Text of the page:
YouTube comments have a terrible reputation and deservedly so. YouTube is massive and there are a lot of people posting nasty and offensive things on the website.
At the same time, even though this is true, we don’t have to reserve ourselves to accepting this as the norm in the comments sections for our own videos. It comes down to what your standards are, how much you care and how much you are willing to work.
Soda Tasting, my 5 day a week soda review show, is now more than 6 months old and the majority of the comments made regarding my videos have been made on YouTube. I wasn’t 100% sure what to expect, but so far it hasn’t been that bad.
The show is a work friendly and generally family friendly program. One of the cornerstones of the show is that I approach reviewing in a respectful way and try to be fair. Even when I don’t like something, I don’t say that it sucks or that anyone who likes it is stupid. Quite the opposite, the show is 100% a matter of taste and I simply speak from my own taste. My favorite may be someone else’s least favorite. My least favorite may be someone else’s favorite. My aim is to create a very friendly, respectful community where no one is treated poorly simply for their taste in soda because that would be silly.
The environment that I have on the show is what I try to apply to the comments. I want to build a community that is consistent with the vibe of what I am producing. So that means no extreme profanity, personal attacks, inflammatory comments, etc. We can disagree all day. You can say that the soda that I enjoyed makes you sick. You can ask me why I spit soda and tell me you think it’s funny or strange. But when you get mean, disrespectful or use slurs, that’s when you’re comment will be deleted. If it is bad enough or if you persist, I will block you.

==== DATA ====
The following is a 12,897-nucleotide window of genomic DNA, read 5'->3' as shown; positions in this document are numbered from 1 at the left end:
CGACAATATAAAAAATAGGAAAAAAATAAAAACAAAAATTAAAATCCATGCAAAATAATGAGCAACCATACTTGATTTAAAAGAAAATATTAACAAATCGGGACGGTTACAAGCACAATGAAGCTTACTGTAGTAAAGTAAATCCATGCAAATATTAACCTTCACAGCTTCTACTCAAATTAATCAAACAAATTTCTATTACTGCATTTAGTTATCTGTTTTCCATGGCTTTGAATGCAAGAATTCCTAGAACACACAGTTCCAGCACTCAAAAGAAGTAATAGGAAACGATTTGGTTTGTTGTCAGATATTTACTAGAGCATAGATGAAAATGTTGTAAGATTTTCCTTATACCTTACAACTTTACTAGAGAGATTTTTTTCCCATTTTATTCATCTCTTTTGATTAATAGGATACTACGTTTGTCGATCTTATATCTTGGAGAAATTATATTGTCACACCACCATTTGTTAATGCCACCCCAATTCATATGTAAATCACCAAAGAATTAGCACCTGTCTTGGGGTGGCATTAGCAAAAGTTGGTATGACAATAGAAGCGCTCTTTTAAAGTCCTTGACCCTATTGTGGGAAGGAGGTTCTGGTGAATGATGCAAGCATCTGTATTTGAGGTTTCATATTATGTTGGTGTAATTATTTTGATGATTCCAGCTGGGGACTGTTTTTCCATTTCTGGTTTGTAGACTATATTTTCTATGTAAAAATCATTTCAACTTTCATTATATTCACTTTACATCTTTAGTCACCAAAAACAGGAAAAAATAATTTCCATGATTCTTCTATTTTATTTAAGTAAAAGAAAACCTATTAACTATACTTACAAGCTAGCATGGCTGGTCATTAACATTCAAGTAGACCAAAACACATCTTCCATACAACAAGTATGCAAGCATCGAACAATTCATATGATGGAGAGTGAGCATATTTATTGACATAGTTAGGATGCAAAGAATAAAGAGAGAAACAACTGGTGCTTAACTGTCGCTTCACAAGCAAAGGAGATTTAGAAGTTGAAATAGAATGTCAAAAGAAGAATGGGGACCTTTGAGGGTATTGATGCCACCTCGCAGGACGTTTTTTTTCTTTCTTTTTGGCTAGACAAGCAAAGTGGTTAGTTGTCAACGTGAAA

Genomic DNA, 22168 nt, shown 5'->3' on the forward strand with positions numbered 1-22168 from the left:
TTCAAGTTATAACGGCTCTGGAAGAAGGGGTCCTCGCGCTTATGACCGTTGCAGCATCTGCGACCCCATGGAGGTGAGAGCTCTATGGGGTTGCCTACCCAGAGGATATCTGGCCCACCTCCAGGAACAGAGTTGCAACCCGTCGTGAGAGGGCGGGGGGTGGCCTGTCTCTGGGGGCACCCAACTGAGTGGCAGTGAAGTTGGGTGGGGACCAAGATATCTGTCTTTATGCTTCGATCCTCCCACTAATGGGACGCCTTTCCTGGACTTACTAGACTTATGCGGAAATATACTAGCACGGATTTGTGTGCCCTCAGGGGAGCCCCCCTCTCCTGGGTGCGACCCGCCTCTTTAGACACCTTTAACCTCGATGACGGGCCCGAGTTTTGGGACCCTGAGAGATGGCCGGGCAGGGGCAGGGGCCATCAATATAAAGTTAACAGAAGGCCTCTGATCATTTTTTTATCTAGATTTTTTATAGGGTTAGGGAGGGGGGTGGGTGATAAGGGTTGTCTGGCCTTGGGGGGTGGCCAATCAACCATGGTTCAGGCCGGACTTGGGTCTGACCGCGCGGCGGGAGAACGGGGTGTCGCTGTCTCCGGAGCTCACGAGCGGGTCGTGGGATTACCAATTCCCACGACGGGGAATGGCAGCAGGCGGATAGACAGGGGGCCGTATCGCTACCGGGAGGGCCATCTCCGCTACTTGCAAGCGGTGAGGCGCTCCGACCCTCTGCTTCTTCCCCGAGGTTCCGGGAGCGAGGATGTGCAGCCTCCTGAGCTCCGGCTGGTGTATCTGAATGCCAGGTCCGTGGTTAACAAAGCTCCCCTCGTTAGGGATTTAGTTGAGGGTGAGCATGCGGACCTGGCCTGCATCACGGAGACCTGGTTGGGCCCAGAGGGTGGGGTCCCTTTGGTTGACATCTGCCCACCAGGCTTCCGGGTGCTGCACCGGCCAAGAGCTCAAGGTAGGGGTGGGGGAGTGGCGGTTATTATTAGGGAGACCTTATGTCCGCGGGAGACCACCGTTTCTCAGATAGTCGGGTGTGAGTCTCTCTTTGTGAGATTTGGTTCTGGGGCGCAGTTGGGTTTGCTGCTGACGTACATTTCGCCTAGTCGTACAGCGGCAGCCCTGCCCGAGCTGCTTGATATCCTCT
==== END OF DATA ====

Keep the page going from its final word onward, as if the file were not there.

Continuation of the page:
To date, I have had 1,037 comments, according to YouTube analytics (I assume that includes my own comments). I have probably had to delete around 14 comments and I have blocked 7 people. Like I said, not too bad. It hasn’t taken me that much time, as it is fairly easy to remove and block from the comments page.
What I am accomplishing is that consistent, friendly community that I spoke of. Overall, my commenters have been great. A friend of mine even remarked recently that he was amazed at how great my comments section was. The more viewers I have, the more people will comment, the more people will try to be disruptive. My intention for now is to weed them out.
Will there come a time when it might be too much for me to manage? I don’t know. Maybe, maybe not. I don’t know that I want to simply let it go. Many people just let happen what may because they don’t care to invest the time to properly moderate their comments and they believe it just means more traffic for them (people coming back to argue with each other), which means more revenue.
Personally, I don’t really care about traffic, I care about culture. Even if I were to one day give up or reduce my role, the work that I am doing now, and the work I continue to do, will set a strong foundation of loyal viewers who will know what the community is really about and will continue to influence it in a positive way. Setting these sort of foundational and aspirational goals helps create that expectation and then the viewers who appreciate that environment will work to continue to encourage it.
It is definitely possible to have a great YouTube comments area and to build solid community with your viewers. It just takes a little work.